The opinion of the court was delivered by: ASPEN
Defendants Pasquale "Pat" Marcy and Fred Roti have filed a motion to dismiss the indictment and to suppress all wiretap evidence against them. Marcy and Roti submit various theories as to the impropriety of certain wiretap authorizations secured by the government in connection with its investigation underlying this case. Specifically, they argue that the government failed to establish probable cause for "surreptitious electronic surveillance" of Marcy's telephone conversations, that violations of 18 U.S.C. 666 (1988) may not be prosecuted with wiretap evidence, that the government violated 18 U.S.C. 2517(5) (1988), and that there was no genuine need for the wiretaps at the Counselor's Row Restaurant ("Counselor's Row") frequented by Marcy and Roti in Chicago.
As set forth below, we reject each of these contentions and deny the motion.
A. Probable Cause for Wiretap
Marcy and Roti's first argument is that the government lacked probable cause with respect to Marcy on the very first of its nine applications for electronic surveillance. The November 4, 1988 application and authorization named several persons, including Marcy, as possible targets. Marcy and Roti maintain that the information in the application affidavit concerning Marcy is so "sparse, vague and dated" that it could not establish probable cause to believe that Marcy was engaging in particular criminal conversations over the phone lines listed in the application and authorization. Evidence from the November 4, 1988 surveillance should therefore be suppressed, they contend, and, because the other eight wiretaps were authorized by information from the November 4 wiretap, "all derivative evidence must be suppressed" as well.
This first argument is fundamentally flawed. As the government points out, it is immaterial whether or not Marcy is a properly named "interceptee" in the November 4, 1988 application and authorization. The government need not establish probable cause with respect to each and every person named in a wiretap order. United States v. Martin, 599 F.2d 880, 884-85 (9th Cir.) (the statute "describes those persons who must be named in the application"; "a judge [may] issue an authorization order upon a showing that probable cause exists with respect to an individual ; it does not expressly require a similar showing with respect to each person named in the application") (emphases in original), cert. denied, 441 U.S. 962, 99 S. Ct. 2407, 60 L. Ed. 2d 1067 (1979); see also United States v. Dorfman, 542 F. Supp. 345, 377-78 n.30 (N.D. Ill.) (adopting holding in Martin), aff'd, 690 F.2d 1217 (1982). In fact, the government had no obligation to even name Marcy in the application. United States v. Donovan, 429 U.S. 413, 435-38, 97 S. Ct. 658, 672-73, 50 L. Ed. 2d 652 (1977).
The bottom line, as the government suggests, is that Marcy and Roti do not argue that there was insufficient probable cause for the issuance of the authorization with respect to any of the persons named in the application except Marcy. Thus, with law enforcement personnel "properly authorized to intercept [Person X]'s conversations over [Person X]'s home telephones, . . . it is difficult to understand how the agents could not also be authorized to intercept [Person X]'s conversations with Marcy. If such intercepted conversations appear to contain evidence of criminality, the conversations may be properly intercepted whether or not Marcy is named as an interceptee," Response at 9, or whether or not there was probable cause specifically as to him.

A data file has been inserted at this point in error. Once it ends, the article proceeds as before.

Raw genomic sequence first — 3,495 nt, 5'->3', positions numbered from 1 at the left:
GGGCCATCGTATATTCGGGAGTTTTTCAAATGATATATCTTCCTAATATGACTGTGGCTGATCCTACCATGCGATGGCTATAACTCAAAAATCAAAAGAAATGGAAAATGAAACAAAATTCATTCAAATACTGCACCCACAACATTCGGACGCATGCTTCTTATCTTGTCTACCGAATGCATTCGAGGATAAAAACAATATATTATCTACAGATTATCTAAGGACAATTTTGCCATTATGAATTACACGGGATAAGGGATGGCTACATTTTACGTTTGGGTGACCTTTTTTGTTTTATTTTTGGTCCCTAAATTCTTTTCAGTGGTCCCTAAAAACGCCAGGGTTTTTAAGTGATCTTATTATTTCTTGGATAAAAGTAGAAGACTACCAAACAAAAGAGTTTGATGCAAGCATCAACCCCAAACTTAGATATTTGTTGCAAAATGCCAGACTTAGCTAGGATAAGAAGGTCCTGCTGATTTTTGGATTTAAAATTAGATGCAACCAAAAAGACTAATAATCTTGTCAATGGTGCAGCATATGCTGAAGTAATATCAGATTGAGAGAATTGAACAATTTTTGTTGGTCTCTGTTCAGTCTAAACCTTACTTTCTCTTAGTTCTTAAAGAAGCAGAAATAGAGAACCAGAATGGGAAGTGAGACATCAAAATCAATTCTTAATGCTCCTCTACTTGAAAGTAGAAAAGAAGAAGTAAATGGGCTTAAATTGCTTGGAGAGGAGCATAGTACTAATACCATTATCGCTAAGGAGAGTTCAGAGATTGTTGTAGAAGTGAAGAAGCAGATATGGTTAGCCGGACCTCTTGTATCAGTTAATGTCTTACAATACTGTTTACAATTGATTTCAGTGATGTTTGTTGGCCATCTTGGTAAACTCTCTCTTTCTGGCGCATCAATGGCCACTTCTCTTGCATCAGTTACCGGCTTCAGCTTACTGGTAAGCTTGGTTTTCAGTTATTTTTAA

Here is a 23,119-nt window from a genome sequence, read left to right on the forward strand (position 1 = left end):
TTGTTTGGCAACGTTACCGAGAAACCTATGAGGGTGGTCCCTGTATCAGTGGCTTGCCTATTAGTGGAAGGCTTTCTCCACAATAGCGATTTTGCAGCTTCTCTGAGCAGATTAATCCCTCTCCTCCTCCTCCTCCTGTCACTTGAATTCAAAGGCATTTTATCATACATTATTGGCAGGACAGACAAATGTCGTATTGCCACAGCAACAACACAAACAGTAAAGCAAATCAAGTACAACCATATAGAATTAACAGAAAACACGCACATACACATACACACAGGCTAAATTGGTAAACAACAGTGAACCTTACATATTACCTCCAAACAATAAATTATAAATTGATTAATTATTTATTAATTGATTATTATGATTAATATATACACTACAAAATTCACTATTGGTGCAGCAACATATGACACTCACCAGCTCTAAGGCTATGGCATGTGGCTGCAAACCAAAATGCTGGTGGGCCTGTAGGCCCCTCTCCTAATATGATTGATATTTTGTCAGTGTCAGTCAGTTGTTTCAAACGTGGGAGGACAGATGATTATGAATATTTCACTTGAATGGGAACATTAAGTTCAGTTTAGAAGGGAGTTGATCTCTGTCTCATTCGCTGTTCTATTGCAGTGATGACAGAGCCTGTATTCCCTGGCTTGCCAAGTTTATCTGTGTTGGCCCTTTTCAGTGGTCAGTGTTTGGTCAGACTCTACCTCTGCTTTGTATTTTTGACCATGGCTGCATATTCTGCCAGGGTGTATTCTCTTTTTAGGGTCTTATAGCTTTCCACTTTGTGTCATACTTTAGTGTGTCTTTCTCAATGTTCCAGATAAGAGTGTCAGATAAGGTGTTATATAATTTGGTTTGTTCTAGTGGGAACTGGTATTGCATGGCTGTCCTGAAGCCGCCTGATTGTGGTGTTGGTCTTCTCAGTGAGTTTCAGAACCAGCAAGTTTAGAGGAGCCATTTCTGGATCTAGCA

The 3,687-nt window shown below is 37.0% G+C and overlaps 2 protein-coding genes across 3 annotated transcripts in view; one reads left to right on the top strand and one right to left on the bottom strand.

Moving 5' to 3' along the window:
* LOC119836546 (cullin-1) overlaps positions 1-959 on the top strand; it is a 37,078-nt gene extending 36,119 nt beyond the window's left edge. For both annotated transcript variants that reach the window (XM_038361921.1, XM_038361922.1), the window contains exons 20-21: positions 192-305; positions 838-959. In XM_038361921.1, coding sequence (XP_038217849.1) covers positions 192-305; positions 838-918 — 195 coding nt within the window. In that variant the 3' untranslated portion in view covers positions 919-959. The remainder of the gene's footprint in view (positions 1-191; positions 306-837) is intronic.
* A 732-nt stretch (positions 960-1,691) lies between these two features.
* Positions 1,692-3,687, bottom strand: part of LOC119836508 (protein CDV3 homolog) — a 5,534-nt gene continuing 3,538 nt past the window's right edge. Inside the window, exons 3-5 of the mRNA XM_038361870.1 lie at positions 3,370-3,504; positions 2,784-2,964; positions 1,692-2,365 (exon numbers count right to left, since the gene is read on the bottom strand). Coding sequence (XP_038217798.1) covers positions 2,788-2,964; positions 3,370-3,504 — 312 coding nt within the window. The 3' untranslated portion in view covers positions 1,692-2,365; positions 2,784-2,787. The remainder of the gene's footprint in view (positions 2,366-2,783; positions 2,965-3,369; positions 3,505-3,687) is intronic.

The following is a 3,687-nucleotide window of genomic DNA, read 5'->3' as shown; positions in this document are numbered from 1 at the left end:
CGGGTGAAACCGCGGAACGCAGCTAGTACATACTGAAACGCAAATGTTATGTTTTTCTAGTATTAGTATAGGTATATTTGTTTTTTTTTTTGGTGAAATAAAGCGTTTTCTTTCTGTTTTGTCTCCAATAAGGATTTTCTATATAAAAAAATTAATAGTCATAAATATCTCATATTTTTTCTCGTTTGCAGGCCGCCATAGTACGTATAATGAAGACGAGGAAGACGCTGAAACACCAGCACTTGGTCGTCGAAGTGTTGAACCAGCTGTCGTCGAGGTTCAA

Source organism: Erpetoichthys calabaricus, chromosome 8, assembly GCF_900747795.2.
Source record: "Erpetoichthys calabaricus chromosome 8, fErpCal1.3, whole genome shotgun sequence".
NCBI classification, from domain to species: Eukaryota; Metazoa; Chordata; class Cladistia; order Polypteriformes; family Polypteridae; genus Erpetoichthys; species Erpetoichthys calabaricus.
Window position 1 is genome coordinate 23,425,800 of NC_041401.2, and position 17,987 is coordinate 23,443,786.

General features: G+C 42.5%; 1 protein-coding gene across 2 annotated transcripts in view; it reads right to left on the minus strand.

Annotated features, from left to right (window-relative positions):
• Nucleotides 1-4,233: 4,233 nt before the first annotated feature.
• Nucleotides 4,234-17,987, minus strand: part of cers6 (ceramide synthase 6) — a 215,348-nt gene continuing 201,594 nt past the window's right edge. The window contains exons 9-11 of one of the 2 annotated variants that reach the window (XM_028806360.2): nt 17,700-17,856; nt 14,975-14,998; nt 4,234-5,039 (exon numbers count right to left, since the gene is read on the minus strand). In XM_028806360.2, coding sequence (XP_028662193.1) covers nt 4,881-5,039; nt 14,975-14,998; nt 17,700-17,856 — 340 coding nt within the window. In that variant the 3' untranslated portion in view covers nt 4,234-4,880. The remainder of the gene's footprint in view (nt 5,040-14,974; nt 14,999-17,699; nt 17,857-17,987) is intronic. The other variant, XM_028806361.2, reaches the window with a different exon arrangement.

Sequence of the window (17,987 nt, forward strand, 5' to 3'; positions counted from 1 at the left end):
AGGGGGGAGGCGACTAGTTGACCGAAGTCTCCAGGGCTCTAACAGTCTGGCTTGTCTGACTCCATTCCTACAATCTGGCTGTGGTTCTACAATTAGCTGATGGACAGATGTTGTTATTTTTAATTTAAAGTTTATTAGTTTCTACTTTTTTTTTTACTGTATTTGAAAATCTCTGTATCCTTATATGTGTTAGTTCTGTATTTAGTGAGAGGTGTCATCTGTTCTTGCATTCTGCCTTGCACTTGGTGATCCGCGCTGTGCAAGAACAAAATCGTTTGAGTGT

In correctly pointing out the permutations of wiretap law not acknowledged by Marcy and Roti, the government does not abandon the probable cause ship. Indeed, we agree that the November 4, 1988 affidavit, read as a whole, is sufficient to establish probable cause for believing that Marcy was engaging in particular criminal conversations over the phone lines listed in the application and authorization.
Marcy and Roti's remaining contention that the Counselor's Row wiretaps (authorized March 16, 1989, May 16, 1989, and June 19, 1989) lacked probable cause because they were in some way tainted by the "improper November 4, 1988 wiretap fails because the November 4 wiretap was not, in fact, improper.
B. Alleged 18 U.S.C. 666 Violations
Marcy and Roti next maintain that the government's wiretap evidence cannot be used to prove alleged violations of 18 U.S.C. § 666 because § 666 "is not a crime for which interception is authorized." Memorandum at 5 (citing 18 U.S.C. § 2516(1)(a)-(n) (1988)). The defendants cite United States v. Millstone Enterprises, Inc., 684 F. Supp. 867 (W.D. Pa.), rev'd on unrelated Grounds, 864 F.2d 21 (3d Cir. 1988), in support of their position.
In Millstone, a Pennsylvania state court judge authorized wiretaps on a finding of probable cause that a certain person was violating state prostitution and racketeering statutes. Id. at 869. That person, facing contempt charges in federal court for failing to respond to a summons, argued that the wiretaps were illegal because "they were approved for the investigation of crimes not within the scope permitted by 18 U.S.C. § 2516(2)." Id. at 869-70.
That section permits wiretapping for the investigation of
murder, kidnapping, gambling, robbery, bribery, extortion, or dealing in narcotic drugs, marihuana or other dangerous drugs, or other crime dangerous to life, limb, or property, and punishable by imprisonment for more than one year, . . . or any conspiracy to commit any of the foregoing offenses.